Decoded: What brain does when you reveal more on Facebook
London - Participants who share more about themselves on Facebook had greater connectivity of both the medial prefrontal cortex and precuneus.
In a first such experiment, scientists have configured a network of brain regions involved in self-disclosure as people post about themselves on the social networking giant Facebook that currently has 1.5 billion monthly active users.
The team from Freie Universität Berlin and the Max Planck Institute for Human Cognitive and Brain Sciences in Germany focused on the medial prefrontal cortex and the precuneus - two brain regions that are recruited when thinking about oneself.
Results showed that participants who share more about themselves on Facebook had greater connectivity of both the medial prefrontal cortex and precuneus.
"Human beings like to share information about themselves. In today's world, one way we are able to share self-related information is by using social media platforms like Facebook," said Dr Dar Meshi, lead author and a postdoctoral researcher, in a paper featured in the journal Scientific Reports. In the first attempt to examine the intrinsic functional connectivity of the brain in relation to social media use, Dr Meshi and colleagues observed connectivity between regions of the brain previously established to play a role in self-cognition in 35 participants.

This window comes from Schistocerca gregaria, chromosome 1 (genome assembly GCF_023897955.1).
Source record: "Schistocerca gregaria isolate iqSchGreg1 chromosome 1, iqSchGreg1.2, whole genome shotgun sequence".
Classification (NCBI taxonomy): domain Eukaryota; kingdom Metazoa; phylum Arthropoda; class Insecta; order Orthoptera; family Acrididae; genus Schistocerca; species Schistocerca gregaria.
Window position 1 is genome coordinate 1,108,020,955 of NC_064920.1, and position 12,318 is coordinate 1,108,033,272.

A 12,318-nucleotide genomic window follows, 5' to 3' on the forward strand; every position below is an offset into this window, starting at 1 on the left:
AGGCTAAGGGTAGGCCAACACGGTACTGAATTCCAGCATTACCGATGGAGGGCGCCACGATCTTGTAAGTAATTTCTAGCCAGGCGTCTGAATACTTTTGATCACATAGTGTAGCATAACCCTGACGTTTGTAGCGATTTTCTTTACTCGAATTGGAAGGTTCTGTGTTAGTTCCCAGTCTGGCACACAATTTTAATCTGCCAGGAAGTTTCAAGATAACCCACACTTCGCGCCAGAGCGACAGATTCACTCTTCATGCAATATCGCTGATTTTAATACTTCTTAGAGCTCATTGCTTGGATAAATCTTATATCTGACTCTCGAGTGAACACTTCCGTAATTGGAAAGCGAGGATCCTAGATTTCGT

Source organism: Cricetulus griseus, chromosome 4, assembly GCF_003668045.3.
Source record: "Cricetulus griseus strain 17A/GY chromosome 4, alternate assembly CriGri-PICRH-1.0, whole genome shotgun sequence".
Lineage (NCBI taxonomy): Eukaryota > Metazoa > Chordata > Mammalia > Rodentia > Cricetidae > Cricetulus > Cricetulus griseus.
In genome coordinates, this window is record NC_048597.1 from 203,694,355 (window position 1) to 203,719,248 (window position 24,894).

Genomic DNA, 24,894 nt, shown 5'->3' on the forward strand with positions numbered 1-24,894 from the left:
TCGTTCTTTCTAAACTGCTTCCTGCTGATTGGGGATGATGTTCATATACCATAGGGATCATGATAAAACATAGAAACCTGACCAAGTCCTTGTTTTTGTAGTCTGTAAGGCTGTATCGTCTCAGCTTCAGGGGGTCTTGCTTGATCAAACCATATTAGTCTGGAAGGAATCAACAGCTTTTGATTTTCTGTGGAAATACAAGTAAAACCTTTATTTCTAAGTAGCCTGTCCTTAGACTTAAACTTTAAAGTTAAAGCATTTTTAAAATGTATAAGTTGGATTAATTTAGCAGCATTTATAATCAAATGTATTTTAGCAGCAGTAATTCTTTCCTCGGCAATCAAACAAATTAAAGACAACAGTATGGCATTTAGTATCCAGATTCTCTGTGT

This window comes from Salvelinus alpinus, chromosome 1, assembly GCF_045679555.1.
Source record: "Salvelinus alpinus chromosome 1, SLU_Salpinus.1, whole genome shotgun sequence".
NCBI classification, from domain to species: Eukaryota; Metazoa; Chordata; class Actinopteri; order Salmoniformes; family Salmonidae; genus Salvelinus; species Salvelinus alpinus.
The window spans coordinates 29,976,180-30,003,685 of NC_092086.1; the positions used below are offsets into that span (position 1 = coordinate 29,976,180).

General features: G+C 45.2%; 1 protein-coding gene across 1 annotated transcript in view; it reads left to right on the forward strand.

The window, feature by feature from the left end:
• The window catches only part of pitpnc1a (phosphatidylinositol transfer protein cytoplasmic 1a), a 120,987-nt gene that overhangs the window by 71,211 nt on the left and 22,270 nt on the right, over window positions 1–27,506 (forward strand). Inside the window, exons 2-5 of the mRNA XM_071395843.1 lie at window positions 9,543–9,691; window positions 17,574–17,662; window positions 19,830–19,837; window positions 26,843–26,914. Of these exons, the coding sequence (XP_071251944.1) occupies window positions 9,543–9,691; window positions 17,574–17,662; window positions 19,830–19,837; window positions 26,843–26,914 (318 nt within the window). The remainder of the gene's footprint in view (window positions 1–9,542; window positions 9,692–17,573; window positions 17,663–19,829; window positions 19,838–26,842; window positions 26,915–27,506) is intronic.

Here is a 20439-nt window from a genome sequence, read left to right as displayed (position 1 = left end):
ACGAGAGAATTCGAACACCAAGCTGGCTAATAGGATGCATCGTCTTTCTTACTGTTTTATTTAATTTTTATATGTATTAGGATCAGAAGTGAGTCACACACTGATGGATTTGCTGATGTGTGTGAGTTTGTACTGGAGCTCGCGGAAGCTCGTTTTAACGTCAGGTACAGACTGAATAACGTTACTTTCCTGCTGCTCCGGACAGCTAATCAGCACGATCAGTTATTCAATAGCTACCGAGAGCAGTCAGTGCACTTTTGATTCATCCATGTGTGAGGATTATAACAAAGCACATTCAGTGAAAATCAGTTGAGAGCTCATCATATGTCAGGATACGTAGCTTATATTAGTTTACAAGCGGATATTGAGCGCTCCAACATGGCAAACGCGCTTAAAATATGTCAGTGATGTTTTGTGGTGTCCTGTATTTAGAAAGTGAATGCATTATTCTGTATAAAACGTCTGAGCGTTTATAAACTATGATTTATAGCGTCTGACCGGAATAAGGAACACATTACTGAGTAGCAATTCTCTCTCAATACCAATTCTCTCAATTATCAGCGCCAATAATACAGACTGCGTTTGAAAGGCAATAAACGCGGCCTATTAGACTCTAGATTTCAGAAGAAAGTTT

Facebook was used in the study because people post information about their thoughts, feelings, and opinions, as well as pictures and videos of themselves. All subjects completed a "Self-Related Sharing Scale" to determine how frequently each subject posted pictures of themselves, updated their profile information, and updated their status.
Researchers recorded functional neuroimaging (fMRI) data while subjects were allowed to let their mind wander. They then analysed the connectivity of each participant's brain to determine a relationship between brain connectivity and "Self-Related Sharing Scale" score across participants. "Our study reveals a network of brain regions involved in the sharing of self-related information on social media," Meshi added.
The authors point out that the implications of their research are broad and lay the foundation for future scientific investigation into self-disclosure.